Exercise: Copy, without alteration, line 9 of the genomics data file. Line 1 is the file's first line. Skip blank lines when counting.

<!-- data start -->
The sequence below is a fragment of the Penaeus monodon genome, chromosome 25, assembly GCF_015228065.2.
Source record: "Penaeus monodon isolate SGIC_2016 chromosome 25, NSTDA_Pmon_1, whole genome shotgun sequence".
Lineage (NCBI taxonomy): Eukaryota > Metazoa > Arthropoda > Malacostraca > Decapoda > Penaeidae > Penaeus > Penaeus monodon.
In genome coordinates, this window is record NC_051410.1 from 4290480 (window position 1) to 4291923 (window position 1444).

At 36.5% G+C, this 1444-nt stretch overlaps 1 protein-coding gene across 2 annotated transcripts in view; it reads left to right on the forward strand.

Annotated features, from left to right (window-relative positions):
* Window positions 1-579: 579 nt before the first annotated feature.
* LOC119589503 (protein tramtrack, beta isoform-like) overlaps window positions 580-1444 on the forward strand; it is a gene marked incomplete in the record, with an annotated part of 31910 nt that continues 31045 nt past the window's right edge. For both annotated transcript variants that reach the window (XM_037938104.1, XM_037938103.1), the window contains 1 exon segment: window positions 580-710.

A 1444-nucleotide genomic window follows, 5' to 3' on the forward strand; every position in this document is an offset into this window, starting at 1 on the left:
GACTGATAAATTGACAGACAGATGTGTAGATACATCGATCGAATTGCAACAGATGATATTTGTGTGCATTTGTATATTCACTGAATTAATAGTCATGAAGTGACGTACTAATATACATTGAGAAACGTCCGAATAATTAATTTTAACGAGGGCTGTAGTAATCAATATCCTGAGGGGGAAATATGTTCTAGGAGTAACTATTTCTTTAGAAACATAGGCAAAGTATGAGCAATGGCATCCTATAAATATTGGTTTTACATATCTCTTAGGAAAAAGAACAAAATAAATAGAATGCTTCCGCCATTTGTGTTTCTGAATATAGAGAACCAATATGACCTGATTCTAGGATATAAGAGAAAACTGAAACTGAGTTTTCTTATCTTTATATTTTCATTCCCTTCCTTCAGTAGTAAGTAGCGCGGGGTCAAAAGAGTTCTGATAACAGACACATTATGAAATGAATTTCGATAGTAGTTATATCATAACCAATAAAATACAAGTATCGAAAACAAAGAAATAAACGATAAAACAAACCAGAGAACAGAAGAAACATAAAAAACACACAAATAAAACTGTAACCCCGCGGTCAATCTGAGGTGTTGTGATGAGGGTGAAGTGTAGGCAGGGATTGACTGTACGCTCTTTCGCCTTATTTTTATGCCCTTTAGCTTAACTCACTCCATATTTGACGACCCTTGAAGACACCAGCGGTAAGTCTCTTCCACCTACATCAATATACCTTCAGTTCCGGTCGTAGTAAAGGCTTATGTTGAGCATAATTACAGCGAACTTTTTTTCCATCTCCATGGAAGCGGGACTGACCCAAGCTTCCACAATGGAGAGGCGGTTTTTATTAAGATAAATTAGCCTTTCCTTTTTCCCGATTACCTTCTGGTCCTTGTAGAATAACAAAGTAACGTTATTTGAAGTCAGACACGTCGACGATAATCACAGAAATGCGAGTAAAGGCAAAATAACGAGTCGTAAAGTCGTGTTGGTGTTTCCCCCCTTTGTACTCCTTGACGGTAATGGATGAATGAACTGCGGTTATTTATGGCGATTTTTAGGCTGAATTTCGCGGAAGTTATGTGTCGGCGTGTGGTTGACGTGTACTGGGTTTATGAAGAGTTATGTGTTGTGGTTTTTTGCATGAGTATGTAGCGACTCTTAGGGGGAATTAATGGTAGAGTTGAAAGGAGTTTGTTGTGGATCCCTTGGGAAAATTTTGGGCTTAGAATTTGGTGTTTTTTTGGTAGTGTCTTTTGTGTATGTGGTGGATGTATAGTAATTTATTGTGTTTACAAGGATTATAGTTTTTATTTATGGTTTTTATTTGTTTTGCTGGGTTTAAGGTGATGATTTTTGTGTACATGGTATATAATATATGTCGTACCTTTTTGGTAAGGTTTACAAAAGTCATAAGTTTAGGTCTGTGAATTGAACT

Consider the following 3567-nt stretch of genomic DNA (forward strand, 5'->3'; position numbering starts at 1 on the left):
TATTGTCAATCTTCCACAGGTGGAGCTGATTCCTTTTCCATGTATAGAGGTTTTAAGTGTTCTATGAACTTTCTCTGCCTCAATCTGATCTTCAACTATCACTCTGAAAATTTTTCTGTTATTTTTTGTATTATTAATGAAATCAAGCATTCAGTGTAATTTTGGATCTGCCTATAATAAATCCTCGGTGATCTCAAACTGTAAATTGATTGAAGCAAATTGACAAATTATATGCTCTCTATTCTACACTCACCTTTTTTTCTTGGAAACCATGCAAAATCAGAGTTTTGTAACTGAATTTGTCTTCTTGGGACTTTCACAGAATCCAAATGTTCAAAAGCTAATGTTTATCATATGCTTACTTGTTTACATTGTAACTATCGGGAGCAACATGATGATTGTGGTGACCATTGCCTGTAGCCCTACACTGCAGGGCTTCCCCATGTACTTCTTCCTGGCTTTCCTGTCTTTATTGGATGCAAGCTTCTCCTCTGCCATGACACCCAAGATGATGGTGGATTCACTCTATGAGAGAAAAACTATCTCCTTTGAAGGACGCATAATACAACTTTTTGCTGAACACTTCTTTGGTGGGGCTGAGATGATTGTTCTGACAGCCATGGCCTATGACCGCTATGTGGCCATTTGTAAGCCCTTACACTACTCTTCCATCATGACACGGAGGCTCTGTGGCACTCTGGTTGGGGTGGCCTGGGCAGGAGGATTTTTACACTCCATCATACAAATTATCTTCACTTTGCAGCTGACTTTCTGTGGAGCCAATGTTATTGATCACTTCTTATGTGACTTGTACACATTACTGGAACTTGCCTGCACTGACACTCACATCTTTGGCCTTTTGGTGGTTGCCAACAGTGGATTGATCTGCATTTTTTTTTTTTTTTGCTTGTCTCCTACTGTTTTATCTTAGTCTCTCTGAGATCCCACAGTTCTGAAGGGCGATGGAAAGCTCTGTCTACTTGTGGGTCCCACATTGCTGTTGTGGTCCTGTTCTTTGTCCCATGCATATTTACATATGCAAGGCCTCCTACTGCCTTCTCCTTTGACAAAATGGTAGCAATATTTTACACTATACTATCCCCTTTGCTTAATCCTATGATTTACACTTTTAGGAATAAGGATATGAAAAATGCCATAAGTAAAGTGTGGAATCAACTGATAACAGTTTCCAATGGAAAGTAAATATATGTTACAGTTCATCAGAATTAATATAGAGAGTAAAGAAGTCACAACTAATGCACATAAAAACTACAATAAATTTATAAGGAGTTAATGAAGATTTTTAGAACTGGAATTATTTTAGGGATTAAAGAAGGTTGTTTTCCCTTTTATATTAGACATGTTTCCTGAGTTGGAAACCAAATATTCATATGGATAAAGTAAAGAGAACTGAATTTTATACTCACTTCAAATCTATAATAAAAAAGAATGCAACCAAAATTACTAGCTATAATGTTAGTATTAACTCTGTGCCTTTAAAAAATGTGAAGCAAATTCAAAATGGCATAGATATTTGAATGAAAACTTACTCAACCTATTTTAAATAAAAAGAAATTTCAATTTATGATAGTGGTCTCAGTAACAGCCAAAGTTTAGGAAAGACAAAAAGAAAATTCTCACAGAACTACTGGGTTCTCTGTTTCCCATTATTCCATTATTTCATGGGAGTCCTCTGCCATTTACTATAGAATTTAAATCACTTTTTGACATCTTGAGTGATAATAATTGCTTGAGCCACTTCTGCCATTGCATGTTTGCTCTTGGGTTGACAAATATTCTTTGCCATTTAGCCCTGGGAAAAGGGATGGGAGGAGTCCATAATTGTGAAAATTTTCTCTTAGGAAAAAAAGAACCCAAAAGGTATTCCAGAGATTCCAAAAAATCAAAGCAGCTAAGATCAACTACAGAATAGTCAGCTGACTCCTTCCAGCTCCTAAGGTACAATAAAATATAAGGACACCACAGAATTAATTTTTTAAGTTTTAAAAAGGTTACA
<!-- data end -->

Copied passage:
A 1444-nucleotide genomic window follows, 5' to 3' on the forward strand; every position in this document is an offset into this window, starting at 1 on the left: